I like Sarah Lacy, I kind of felt for her when she was torn apart for her interview of Facebook founder mark Zuckerberg last year. True she came across that time as something of a sycophant – but she didn’t deserve the evisceration that she got.

But then in my feed reader this morning I read something that Sarah had written. In it she says;

Facebook Continues to Focus on Product, Not Revenues. That’s a Good Thing. While the drumbeat for Facebook’s need to generate bigger revenues grows louder, it was a clear message that Zuckerberg & Co. aren’t done focusing on the product. And as we enter an era of slower ad spending, I think that’s wise. Facebook is break even with a hoard of cash: Right now the product is more important than juicing revenues at users’ expense.

Is she out of her mind – I mean has Web 2.0 got so screwed up that it’s now OK to admit publicly that making money doesn’t rally matter for a business, that it’s the product that matter more than anything. In her defence (slightly) she didn’t say that revenue doesn’t matter at all, just that Facebook has the cash to fund product development for the next little while – so revenue isn’t an immediate imperative.

But let’s be clear here – there is a vast difference between not focusing on making revenue now, and not focusing on how you will make revenue ever – I hope like hell that Facebook is in the former, rather than the latter, camp.

To correct the sense of off-balance that Sarah’s post created, I was pleased to read Phil’s post where he actually mentions the fact that it is a concern that Web 2,0 businesses are so lacking focus about revenue. His points were made in relation to SlideRocket, the online presentation builder that is going to (shock, gasp) charge for the use of its product. Phil says;

It’s good to see that SlideRocket, unlike so many of its Web 2.0 brethren, is equally emphatic about its decision to charge users for its services. At last, there’s a faint glimmer of a monetization strategy coming into sight at the end of the Web 2.0 tunnel.

Nice to see you haven’t completely got caught up in the Web 2.0 hysteria Phil!

Ben Kepes

Ben Kepes is a technology evangelist, an investor, a commentator and a business adviser. Ben covers the convergence of technology, mobile, ubiquity and agility, all enabled by the Cloud. His areas of interest extend to enterprise software, software integration, financial/accounting software, platforms and infrastructure as well as articulating technology simply for everyday users.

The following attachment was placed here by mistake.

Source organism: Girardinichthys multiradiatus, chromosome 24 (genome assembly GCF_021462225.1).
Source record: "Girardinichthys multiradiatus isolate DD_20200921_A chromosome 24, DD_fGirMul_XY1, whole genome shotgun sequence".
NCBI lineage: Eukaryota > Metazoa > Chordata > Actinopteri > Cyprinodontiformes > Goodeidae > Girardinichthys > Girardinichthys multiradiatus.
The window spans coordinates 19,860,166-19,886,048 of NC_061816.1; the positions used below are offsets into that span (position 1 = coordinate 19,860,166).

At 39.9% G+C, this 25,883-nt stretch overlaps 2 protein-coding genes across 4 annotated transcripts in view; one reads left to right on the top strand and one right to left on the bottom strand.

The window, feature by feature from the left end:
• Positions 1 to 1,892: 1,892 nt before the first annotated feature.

4 Comments
  • ROFL. Again companies have no idea. That's why Microsoft and Google come around and buy them. Because Microsoft and Google are there for the money. They buy, assimilate and monetise. Nothing of this "we don't really know what we are here to do". It looks like CS degrees these days don't have any single semester of basic business skills except "make eyeballs and buyers will come".

  • Mike Riversdale |

    I'm detecting a theme running through Diversity at the mo' – the almighty dollar. Why's that? (PS: WHAT is this new commenting system, seems very top heavy on getting my info and it didn't work with OpenID)

  • Mike – no conspiracy re money theme – just in these recessive days people need to refocus on priorities (like being able to pay for food and shelter) Re comment system – I had requests from some readers to roll out a comment system that encouraged more dialogue and community building – will trial it for awhile and then decide. Other than no OpenID support, WDYT?

  • Falafulu Fisi |

    make eyeballs and buyers will come Amen. Also, this is driven by VCs who want to poor millions of $ into startups with no vision of how to monetize and gather revenues.

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